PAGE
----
Sometimes it can be difficult to communicate what you want from a drummer or what you want to do as a drummer to the rest of the band.
There are some phrases that one should know when describing different kinds of drum beats.
The name says it all. This is the beat that everyone wants to hear. So much so that they've named it the money beat because no matter how complicated drummers want to get these days, this is the beat that brings in the money.
This beat is your bread and butter as a drummer. On 95% of popular music, you can at least 'get by' if you play this beat to the song.
The beat is simple. It consists of playing an alternating quarter note pattern with the kick drum and a snare drum, and an eighth note pattern on the hi-hat.
The beat sounds like this (click the play button below):
The blues shuffle (otherwise known as a shuffle beat/groove) is a groove that is played normally over blues tunes or blues-rock tunes.
This beat is played in swing time, which means it is a triplet feel. Technically, it is very similar to the 'Money Beat' that we just learned. The coordination pattern is literally identical.
However, this beat sounds noticeably different because it is played in swing time (or shuffle time).
Another term that drummers and musicians throw around a lot is 'four on the floor'. This means 4 equally spaced quarter notes on the bass drum.
This term can be used to communicate different things. Perhaps they simply want those driving bass drum notes unaccompanied by anything else on the drumset.
Other times they may mean to do another type of groove, but keep those 4 quarter notes on the bass drum very present. For example — let's take a look at a couple of grooves that utilize four on the floor.
For example, four on the floor in a 'Disco groove' context means playing a normal beat but with all 4 kick drums blaring and throwing in some open hi-hats.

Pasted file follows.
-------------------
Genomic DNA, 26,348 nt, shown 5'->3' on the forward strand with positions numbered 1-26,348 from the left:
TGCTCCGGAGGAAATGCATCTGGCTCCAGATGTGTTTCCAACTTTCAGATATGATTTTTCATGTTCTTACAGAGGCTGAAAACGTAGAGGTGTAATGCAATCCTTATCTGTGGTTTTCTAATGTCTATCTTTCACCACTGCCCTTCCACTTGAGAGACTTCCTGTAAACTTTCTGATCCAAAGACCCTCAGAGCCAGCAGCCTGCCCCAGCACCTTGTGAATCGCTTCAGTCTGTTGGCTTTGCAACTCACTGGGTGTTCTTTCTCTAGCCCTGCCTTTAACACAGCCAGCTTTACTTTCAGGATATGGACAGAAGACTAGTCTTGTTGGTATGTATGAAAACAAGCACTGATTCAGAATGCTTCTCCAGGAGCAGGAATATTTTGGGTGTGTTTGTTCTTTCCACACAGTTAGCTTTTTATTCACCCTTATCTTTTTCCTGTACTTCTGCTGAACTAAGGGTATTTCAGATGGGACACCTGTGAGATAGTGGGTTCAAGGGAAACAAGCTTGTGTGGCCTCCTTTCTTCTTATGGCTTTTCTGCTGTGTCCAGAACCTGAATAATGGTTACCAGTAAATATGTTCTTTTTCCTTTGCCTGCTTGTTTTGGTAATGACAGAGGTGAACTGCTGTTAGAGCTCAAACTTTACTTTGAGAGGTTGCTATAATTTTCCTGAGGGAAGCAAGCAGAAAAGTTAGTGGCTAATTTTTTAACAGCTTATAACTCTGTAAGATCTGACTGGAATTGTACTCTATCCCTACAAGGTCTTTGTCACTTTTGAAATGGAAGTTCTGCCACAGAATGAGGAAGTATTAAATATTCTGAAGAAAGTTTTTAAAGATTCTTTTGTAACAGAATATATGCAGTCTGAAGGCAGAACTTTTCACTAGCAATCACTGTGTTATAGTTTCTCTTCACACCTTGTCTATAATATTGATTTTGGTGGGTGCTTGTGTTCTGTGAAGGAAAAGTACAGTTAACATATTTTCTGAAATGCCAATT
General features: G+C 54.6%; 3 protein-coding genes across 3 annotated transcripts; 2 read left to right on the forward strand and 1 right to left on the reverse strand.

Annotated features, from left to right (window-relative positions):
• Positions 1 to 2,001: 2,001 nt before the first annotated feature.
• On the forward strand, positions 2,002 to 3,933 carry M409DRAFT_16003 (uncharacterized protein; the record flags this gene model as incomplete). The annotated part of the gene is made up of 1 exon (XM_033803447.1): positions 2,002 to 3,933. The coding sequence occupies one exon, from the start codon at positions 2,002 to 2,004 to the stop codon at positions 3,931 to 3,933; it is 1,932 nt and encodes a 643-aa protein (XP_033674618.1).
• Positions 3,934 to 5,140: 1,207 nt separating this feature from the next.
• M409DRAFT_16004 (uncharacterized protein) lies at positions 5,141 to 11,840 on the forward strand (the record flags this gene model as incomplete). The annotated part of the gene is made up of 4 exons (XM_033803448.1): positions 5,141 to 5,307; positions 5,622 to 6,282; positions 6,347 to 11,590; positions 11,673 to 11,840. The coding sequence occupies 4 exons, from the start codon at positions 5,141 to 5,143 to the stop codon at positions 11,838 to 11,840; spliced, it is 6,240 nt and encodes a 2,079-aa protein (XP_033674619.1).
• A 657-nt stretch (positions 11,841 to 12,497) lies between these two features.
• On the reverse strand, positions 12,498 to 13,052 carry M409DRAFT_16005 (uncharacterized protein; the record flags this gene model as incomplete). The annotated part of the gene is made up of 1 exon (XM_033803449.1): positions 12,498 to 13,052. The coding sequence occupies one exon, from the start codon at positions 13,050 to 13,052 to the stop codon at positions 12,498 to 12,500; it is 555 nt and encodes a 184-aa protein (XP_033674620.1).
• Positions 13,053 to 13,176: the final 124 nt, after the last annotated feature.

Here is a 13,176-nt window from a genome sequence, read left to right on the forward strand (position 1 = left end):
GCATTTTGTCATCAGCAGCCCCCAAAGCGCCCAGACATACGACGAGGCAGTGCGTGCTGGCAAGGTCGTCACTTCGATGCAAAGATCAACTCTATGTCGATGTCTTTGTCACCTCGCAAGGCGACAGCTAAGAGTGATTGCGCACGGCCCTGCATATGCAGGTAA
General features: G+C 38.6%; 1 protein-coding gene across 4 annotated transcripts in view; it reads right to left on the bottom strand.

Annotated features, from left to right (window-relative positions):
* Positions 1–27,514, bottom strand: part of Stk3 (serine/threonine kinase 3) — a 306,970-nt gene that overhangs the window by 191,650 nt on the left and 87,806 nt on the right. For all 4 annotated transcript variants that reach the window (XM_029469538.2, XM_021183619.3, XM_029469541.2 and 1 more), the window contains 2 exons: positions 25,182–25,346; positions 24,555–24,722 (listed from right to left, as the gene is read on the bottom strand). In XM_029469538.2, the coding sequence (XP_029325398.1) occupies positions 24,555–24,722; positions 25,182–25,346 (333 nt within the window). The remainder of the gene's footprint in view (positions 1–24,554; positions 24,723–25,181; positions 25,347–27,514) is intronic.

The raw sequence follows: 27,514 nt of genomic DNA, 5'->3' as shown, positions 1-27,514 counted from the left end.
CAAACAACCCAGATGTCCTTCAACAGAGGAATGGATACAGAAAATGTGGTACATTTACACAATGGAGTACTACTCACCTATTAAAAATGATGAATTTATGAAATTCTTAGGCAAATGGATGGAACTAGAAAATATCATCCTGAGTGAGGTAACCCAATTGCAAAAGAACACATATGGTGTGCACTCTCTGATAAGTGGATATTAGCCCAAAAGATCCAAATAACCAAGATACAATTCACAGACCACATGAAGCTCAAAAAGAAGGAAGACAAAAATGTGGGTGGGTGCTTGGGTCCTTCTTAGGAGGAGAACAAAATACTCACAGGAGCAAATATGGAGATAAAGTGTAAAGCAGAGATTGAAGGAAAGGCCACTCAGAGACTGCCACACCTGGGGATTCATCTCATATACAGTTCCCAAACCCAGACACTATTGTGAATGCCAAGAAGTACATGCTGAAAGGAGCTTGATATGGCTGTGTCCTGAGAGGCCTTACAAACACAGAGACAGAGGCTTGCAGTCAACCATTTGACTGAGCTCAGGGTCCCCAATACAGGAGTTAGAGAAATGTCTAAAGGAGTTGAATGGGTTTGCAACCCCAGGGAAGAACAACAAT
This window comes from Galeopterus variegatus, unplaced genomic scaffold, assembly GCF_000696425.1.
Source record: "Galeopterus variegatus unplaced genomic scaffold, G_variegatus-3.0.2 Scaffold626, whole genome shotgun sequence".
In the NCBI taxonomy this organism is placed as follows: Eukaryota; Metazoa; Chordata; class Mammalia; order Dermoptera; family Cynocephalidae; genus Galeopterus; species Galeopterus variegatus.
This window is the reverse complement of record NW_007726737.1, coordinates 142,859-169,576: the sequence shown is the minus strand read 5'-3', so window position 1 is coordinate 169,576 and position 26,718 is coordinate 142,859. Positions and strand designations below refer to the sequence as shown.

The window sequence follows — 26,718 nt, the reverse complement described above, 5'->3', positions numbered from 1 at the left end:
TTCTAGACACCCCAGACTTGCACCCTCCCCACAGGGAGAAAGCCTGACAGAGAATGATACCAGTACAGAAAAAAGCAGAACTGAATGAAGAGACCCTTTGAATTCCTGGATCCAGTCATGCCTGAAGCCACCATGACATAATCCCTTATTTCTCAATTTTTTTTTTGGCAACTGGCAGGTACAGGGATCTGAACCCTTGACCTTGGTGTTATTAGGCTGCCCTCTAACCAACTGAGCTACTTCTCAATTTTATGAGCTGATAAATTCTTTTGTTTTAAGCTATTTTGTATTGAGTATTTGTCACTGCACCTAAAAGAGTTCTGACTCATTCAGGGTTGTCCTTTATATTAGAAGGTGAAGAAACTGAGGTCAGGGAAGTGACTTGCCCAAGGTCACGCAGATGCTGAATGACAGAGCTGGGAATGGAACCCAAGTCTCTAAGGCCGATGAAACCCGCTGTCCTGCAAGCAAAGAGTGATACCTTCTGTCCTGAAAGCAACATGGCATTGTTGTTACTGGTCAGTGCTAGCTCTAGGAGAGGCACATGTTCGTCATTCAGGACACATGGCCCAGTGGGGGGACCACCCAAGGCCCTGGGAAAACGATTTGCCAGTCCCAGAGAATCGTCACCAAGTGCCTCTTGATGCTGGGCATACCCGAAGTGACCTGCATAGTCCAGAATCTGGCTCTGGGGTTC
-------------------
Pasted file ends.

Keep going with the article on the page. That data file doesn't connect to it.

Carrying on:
Take a listen to Gloria Gaynor's classic 'I Will Survive' for a great example of a disco beat.
The Jazz Swing pattern is similar to the Blues Pattern, however, we will usually shift over to the ride cymbal, use our foot to play the hi-hat on beats two and four, and lay off the backbeat a little to create more space and not have the groove be so narrowly defined.
Although repetition exists, the grooves can be much more freeform.
Using four on the floor is common in more traditional types of jazz and many people will reference it. When you get into more modern jazz using straight four on the floor is not as common.
You may have heard this name from the well-known drummer Bernard Purdie. Even if you haven't heard of this man, you surely heard his drumming as he was a studio drummer who has played on hundreds of hit albums.
Bernard first used this beat on Steely Dan's track Home At Last, but ever since then this is has been a household beat among drummers.
Many drummers have also done a version of this beat on their own songs. John Bonham did it in "Fool in the Rain" (Led Zeppelin), Toto did it on "Roxanne".
Here's the basic form of it.
This pattern is so funky and a blast to play around with. It is no wonder it has a space in modern drum parlance.
This groove can be heard on countless records throughout the 60s and 70s. The style of music called 'Motown' encompasses A LOT of music.
A few iconic personalities that come to mind are 'Marvin Gaye', 'Stevie Wonder', 'The Supremes'...
The groove goes something like this:
It's a fun, upbeat groove that can get the band up and running and everyone on the floor dancing.
You can hear a similar sort of beat in The Supremes song You Keep Me Hangin' On.
This beat is sometimes called a '16th note groove' or more specifically a '16th note hi-hat groove', since it is characterized by its fast sixteenth-note pattern on the hi-hat while keeping a groove going with the snare and bass drum.
Many drummers don't play this with one hand on the hi-hat, rather they alternate with two hands and hit their snare drum with the opposite hand that they usually hit the snare drum (since most drummers play with their hands crossed).
Here you can hear it utilized in the famous tune That's The Way (I Like It) by KC & The Sunshine Band.
These were examples of common beats with their names. For more transcriptions of beats in popular music click on these links to our other articles!
Ben Heckler is a multi-instrumentalist and musician from Portland, Oregon. Currently Ben lives in Barcelona where he teaches drum lessons, writes and records original music for his band Sea Fuzz as well as playing drums for one of the biggest Beatles tribute bands in Europe, The Flaming Shakers.
Ben is constantly creating and composing various types of music, video, and artwork for a multitude of projects that come his way. He hopes to use his platforms to share, help and inspire others to create in their own ways.